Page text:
Seed the Dream president: As we remember the 6 million killed in the Holocaust, let’s not forget the 245,000 living survivors
New survey by Claims Conference finds a population of Holocaust survivors, mostly in Israel, who need more assistance than ever
Courtesy/Seed the Dream
On International Holocaust Remembrance Day this Saturday, the world will commemorate the murder of 6 million Jews. This year, just over three months after the largest number of Jews killed in a single day since World War II and amid a global outbreak of antisemitism, that need to mark and mourn the victims of the Nazi regime is yet more poignant
Yet Marcy Gringlas, the daughter of Holocaust survivors who works on their behalf, told eJewishPhilanthropy that there is an even more critical task than remembering those who perished — caring for the approximately 245,000 survivors who are still alive, especially now as 20% of them are over 90, resulting in increased need for care and services, according to a new report from the Conference on Jewish Material Claims Against Germany, more commonly known as the Claims Conference.
“The more we understood and learned, the more we were shocked about what wasn’t being told about the situation that [some] Holocaust survivors are living in; to make decisions between food or rent and dental care or adult diapers,” said Gringlas, president of Seed the Dream Foundation, a private grantmaking foundation that initially focused on improving educational access but since 2019 has teamed up with Kavod – Ensuring Dignity for Survivors to include a special focus on helping impoverished Holocaust survivors.
The study, “Global Demographic Report on Jewish Holocaust Survivors,” found that the nearly 250,000 living Holocaust survivors are spread out across more than 90 countries, though roughly half live in Israel. The United States has the second-largest survivor population with 38,400.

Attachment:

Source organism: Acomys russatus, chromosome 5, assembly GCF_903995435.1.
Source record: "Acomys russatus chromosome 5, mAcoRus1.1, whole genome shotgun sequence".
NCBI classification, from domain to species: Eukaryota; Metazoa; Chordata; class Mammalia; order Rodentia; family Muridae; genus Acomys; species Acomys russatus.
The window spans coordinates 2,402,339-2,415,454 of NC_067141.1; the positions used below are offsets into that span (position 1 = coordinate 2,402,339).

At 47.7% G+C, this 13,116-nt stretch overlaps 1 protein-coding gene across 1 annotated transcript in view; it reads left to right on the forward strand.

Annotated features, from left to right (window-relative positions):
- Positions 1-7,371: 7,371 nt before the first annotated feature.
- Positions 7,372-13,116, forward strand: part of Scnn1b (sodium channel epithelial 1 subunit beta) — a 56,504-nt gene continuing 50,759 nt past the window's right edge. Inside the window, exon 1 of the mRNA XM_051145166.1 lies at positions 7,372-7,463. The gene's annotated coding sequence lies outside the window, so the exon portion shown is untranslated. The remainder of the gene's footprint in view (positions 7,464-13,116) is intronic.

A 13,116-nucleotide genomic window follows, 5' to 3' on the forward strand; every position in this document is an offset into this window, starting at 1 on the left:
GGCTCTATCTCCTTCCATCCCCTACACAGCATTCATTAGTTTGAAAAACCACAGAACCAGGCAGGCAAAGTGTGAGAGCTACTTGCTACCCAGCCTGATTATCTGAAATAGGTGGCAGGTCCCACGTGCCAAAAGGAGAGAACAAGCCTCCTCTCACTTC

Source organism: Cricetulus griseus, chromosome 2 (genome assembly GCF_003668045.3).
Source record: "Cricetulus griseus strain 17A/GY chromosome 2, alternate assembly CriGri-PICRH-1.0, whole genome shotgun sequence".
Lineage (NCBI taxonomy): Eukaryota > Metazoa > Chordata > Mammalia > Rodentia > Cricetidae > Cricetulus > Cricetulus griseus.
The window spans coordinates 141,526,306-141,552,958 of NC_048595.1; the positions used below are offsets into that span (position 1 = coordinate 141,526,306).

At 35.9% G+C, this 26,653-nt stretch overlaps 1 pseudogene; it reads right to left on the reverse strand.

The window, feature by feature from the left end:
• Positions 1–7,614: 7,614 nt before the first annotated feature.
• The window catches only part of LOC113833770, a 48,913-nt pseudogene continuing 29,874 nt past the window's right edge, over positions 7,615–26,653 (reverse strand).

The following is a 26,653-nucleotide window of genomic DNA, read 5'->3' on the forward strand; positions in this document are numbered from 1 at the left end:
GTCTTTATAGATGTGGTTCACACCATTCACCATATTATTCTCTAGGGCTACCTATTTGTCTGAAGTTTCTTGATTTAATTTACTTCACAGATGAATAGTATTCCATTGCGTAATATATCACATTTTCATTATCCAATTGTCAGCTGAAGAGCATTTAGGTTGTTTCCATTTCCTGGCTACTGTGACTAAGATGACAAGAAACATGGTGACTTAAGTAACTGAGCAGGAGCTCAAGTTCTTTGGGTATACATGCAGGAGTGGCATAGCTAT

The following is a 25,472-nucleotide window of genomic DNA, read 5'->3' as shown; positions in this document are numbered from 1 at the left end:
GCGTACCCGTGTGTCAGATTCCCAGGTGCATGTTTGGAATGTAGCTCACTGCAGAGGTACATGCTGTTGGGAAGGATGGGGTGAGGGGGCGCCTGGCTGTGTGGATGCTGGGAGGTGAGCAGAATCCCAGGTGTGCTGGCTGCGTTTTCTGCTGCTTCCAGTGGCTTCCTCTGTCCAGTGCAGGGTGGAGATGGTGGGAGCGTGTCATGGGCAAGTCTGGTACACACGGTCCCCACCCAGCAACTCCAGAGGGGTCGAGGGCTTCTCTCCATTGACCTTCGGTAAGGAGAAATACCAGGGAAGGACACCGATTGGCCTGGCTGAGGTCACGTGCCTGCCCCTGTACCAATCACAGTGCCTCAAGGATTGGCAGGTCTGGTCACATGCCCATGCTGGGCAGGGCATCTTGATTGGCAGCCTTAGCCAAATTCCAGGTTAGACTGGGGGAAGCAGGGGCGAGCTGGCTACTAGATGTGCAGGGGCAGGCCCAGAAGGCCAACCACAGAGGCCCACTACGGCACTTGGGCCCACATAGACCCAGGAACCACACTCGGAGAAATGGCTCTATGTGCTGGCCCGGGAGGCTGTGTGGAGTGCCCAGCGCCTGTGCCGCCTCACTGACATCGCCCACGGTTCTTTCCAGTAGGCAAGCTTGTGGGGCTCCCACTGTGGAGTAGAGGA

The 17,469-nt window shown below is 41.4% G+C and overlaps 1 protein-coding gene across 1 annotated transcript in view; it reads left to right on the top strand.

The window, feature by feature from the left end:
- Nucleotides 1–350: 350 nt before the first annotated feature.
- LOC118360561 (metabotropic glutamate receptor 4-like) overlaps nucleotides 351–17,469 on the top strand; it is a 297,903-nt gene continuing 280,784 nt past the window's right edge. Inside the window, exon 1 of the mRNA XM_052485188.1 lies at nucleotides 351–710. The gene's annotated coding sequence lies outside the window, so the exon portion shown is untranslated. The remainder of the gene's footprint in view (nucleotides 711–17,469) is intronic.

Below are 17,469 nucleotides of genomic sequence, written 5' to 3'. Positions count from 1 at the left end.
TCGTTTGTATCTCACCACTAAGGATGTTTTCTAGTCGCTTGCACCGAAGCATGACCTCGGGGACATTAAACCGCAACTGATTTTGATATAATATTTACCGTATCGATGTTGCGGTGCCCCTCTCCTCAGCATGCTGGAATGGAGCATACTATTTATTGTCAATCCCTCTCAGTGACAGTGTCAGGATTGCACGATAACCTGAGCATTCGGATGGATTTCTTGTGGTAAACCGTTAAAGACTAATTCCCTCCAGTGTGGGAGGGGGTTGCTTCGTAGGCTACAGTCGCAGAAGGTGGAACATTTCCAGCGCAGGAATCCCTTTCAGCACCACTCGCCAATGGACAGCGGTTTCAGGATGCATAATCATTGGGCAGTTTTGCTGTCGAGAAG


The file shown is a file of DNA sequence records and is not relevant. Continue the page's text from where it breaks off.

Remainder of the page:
Some 18% live in Western Europe — mostly France and Germany — and approximately 12% reside in countries of the former Soviet Union.
The median age of Jewish Holocaust survivors is 86, the youngest being 77 and the oldest being 112. The majority of Jewish Holocaust survivors are female (61%). Nearly 40% of survivors receive monthly payments through Claims Conference programs negotiated with Germany, while the remaining population is eligible for one-time or annual payments. Survivors’ needs include homecare, food, medicine, transportation and socialization, the Claims Conference found.
“We discovered that there was a food insecurity problem with these survivors and access to getting their medications,” Gringlas said, noting that her organization’s partnership with Kavod has directed more than $25 million to Holocaust survivors in 41 communities across the U.S. “We set up a model of national partners, we have a big coalition of people who step up and match our dollars to provide home care as many of these people don’t want to leave their homes,” she said.
“In some communities it’s difficult to match because they too are struggling,” Gringlas continued, noting that after the Oct. 7 attacks in Israel, it has become increasingly difficult to raise funds for Holocaust survivors in the U.S. because “in the most lovely, united way the Jewish community has come together to support emergency services that are required and will continue to be required and so it’s not like Holocaust survivors are forgotten, but the allocations are different.”
This past year, the Claims Conference secured nearly $1.5 billion dollars in direct compensation and home care services for Holocaust survivors for 2024 from the German government, following extended negotiations.
At the time, Claims Conference’s executive vice president, Greg Schneider, told eJP that additional funding will be needed for Holocaust survivors for the next few years as their needs grow, despite the fact that more survivors will die each year.
Gideon Taylor, president of the Claims Conference, called for advocates to “double down” on their efforts on behalf of survivors.
“The data we have amassed, not only tells us how many and where survivors are, it clearly indicates that most survivors are at a period of life where their need for care and services is growing,” Taylor said in a statement. “Now is the time to double down on our attention on this waning population. Now is when they need us the most.”
Gringlas’ father, a survivor of Auschwitz, died in 2021. She said that her mother, who survived the Holocaust as a baby by being hidden in a non-Jewish home in Slovakia, “is part of a class of survivors who have lived long enough to unfortunately see history repeat itself.
“Following the horrific massacre of Oct. 7, and amid the historic rise in antisemitism in the United States and around the world, Holocaust survivors are the remaining witnesses to history’s darkest chapter. They know antisemitism because they lived it, and they are sadly watching it again. They have much to teach us as history seems to be repeating itself, and we now have a new generation of ‘survivors,’” Gringlas said, adding that “[My parents] are what inspires me every day in the work I do.”